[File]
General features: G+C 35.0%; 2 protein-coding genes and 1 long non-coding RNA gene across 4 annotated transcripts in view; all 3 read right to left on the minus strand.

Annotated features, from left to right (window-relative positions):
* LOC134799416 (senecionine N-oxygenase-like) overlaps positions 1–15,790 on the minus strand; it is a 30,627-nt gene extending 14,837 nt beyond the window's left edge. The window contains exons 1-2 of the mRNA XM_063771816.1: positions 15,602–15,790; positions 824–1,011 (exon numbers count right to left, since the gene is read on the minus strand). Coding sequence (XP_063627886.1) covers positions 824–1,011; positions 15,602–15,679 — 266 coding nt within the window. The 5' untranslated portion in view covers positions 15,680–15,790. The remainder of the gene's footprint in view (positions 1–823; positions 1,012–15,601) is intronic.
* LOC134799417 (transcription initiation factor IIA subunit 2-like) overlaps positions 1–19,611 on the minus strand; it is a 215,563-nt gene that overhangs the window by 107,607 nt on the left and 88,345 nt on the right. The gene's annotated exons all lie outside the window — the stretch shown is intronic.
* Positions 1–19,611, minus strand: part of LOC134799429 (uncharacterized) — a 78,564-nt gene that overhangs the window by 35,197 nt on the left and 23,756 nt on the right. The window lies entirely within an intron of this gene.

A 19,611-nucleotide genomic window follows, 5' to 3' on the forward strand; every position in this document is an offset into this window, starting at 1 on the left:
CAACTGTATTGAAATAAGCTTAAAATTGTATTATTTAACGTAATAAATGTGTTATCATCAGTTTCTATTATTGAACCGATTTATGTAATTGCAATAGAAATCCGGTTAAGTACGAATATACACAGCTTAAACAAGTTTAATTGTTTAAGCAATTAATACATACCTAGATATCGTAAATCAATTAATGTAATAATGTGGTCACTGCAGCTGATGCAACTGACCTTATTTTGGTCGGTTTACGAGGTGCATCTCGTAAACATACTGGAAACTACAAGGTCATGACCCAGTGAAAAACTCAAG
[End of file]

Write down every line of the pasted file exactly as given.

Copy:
General features: G+C 35.0%; 2 protein-coding genes and 1 long non-coding RNA gene across 4 annotated transcripts in view; all 3 read right to left on the minus strand.

Annotated features, from left to right (window-relative positions):
* LOC134799416 (senecionine N-oxygenase-like) overlaps positions 1–15,790 on the minus strand; it is a 30,627-nt gene extending 14,837 nt beyond the window's left edge. The window contains exons 1-2 of the mRNA XM_063771816.1: positions 15,602–15,790; positions 824–1,011 (exon numbers count right to left, since the gene is read on the minus strand). Coding sequence (XP_063627886.1) covers positions 824–1,011; positions 15,602–15,679 — 266 coding nt within the window. The 5' untranslated portion in view covers positions 15,680–15,790. The remainder of the gene's footprint in view (positions 1–823; positions 1,012–15,601) is intronic.
* LOC134799417 (transcription initiation factor IIA subunit 2-like) overlaps positions 1–19,611 on the minus strand; it is a 215,563-nt gene that overhangs the window by 107,607 nt on the left and 88,345 nt on the right. The gene's annotated exons all lie outside the window — the stretch shown is intronic.
* Positions 1–19,611, minus strand: part of LOC134799429 (uncharacterized) — a 78,564-nt gene that overhangs the window by 35,197 nt on the left and 23,756 nt on the right. The window lies entirely within an intron of this gene.

A 19,611-nucleotide genomic window follows, 5' to 3' on the forward strand; every position in this document is an offset into this window, starting at 1 on the left:
CAACTGTATTGAAATAAGCTTAAAATTGTATTATTTAACGTAATAAATGTGTTATCATCAGTTTCTATTATTGAACCGATTTATGTAATTGCAATAGAAATCCGGTTAAGTACGAATATACACAGCTTAAACAAGTTTAATTGTTTAAGCAATTAATACATACCTAGATATCGTAAATCAATTAATGTAATAATGTGGTCACTGCAGCTGATGCAACTGACCTTATTTTGGTCGGTTTACGAGGTGCATCTCGTAAACATACTGGAAACTACAAGGTCATGACCCAGTGAAAAACTCAAG